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AP-MT--Montana News Digest, MT

October 9, 2018

Montana at 6 p.m.

The desk can be reached at 406-442-7440. For access to AP Exchange and other technical issues, contact AP Customer Support at apcustomersupport@ap.org or 877-836-9477. For up-to-the minute information on AP’s coverage, visit Coverage Plan at newsroom.ap.org.

AP is moving election test reports for the November 6, (Montana) general election starting on Monday, October 8:

Mondays from 1-3 p.m. EDT, 11 a.m.-1 p.m. MDT (two hours) and Tuesdays and Thursdays from 11-3 p.m. EDT, 9 a.m.-1 p.m. MDT (four hours).

Last election test is on Monday, Nov. 5 from 11-3 p.m. EST, 9 a.m.-1 p.m. MST (four hours). No winners will be called during the last test.

These tests are NOT for publication, broadcast or use online. Additional information is available in the election testing advisory found in advisory queues: BC-MT— Montana General Election Testing, Advisory.

UPCOMING TOMORROW:

ELECTION 2018-MONTANA REFERENDUM

HELENA — Montana voters will decide a referendum passed by the Republican-led Legislature meant to stop “ballot harvesting,” or turning in another person’s early election ballot. Opponents say the measure would disenfranchise elderly and disabled voters by making it illegal for them to hand over their absentee ballot to anyone they don’t know.

TOP STORIES TODAY:

YELLOWSTONE MINING

EMIGRANT — U.S. Interior Secretary Ryan Zinke approved a 20-year ban on new mining claims in the towering mountains north of Yellowstone National Park on Monday, after two proposed gold mines raised concerns that an area drawing tourists from the around the globe could be spoiled. As Zinke signed the mineral ban at an outdoor ceremony in Montana’s Paradise Valley, a bank of clouds behind him broke apart to reveal the snow-covered flank of Emigrant Peak. The picturesque, 10,915-foot (3,327-meter) mountain has been at the center of the debate over whether mining should be allowed. By Matthew Brown. SENT: 740 words, photos.

With: YELLOWSTONE MINING-THE LATEST

FISH DETECTIVE

KALISPELL — A Montana Fish, Wildlife and Parks biologist who identified an innovative forensic sleuthing technique to investigate illegal fish introductions is having his research published in an international peer-reviewed scientific journal. Sam Bourret, a fisheries biologist based out of FWP’s Region 1 office in Kalispell, was the lead author of a manuscript titled, “Using forensic geochemistry via fish otoliths to investigate an illegal fish introduction.” By Tristan Scott, Flathead Beacon. An AP Member Exchange. SENT: 740 words, photo.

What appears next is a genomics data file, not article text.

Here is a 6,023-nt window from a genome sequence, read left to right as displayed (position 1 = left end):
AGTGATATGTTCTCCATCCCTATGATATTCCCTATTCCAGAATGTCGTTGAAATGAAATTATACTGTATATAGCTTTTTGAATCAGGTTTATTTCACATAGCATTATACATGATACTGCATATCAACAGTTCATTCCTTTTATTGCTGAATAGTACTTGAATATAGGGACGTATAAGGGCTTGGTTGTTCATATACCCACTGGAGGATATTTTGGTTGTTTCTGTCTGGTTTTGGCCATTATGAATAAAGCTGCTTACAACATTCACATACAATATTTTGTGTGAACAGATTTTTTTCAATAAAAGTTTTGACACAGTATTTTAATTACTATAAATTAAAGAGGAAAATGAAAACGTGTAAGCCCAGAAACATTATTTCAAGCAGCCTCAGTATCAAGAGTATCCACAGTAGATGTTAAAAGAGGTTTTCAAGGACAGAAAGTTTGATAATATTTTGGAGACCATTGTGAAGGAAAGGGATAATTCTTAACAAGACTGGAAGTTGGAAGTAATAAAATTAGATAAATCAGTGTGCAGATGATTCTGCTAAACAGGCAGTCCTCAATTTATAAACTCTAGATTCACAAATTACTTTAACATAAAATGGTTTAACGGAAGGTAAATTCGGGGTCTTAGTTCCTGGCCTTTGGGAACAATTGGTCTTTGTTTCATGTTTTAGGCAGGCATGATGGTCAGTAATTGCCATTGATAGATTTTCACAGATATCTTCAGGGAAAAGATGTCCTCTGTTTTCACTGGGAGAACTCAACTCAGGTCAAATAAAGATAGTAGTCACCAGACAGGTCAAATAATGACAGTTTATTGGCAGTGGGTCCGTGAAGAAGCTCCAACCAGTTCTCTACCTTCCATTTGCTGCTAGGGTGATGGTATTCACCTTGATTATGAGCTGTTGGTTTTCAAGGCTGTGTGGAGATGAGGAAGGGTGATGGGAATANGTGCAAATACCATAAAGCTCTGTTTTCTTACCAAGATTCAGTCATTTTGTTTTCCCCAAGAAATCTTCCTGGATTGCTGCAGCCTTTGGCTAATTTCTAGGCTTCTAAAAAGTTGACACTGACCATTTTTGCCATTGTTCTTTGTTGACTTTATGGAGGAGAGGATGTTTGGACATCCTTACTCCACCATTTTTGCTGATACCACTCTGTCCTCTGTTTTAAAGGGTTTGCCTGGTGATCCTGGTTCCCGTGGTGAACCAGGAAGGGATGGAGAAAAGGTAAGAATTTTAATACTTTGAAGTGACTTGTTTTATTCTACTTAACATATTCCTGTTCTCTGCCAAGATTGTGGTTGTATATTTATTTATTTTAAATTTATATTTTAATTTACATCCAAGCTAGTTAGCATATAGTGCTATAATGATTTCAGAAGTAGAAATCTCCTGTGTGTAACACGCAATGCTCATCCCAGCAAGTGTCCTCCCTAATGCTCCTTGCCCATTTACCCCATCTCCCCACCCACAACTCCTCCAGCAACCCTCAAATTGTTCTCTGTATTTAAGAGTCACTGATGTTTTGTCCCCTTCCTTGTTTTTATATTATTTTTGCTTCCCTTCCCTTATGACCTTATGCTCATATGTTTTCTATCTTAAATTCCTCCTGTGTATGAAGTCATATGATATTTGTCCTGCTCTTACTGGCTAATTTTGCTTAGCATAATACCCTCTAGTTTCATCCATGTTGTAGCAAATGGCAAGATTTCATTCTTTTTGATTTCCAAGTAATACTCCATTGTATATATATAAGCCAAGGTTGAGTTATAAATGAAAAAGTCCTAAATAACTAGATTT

IN BRIEF:

— MONTANA FATAL SHOOTING. — Authorities in northwestern Montana are searching for three people after a man was shot and killed in Agency.

— CHILD PORN-NURSE — A small Montana hospital is facing criticism from the community after announcing that it had re-hired a nurse who was convicted of receiving child pornography on her computer.

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If you have stories of regional or statewide interest, please email them to apdenver@ap.org. If you have photos of regional or statewide interest, please send them to the AP state photo center in New York, 888-273-6867. For access to AP Exchange and other technical issues, contact AP Customer Support at apcustomersupport@ap.org or 877-836-9477.

MARKETPLACE: Calling your attention to the Marketplace in AP Exchange, where you can find member-contributed content from Montana and other states. The Marketplace is accessible on the left navigational pane of the AP Exchange home page, near the bottom. For both national and state, you can click “All” or search for content by topics such as education, politics and business.

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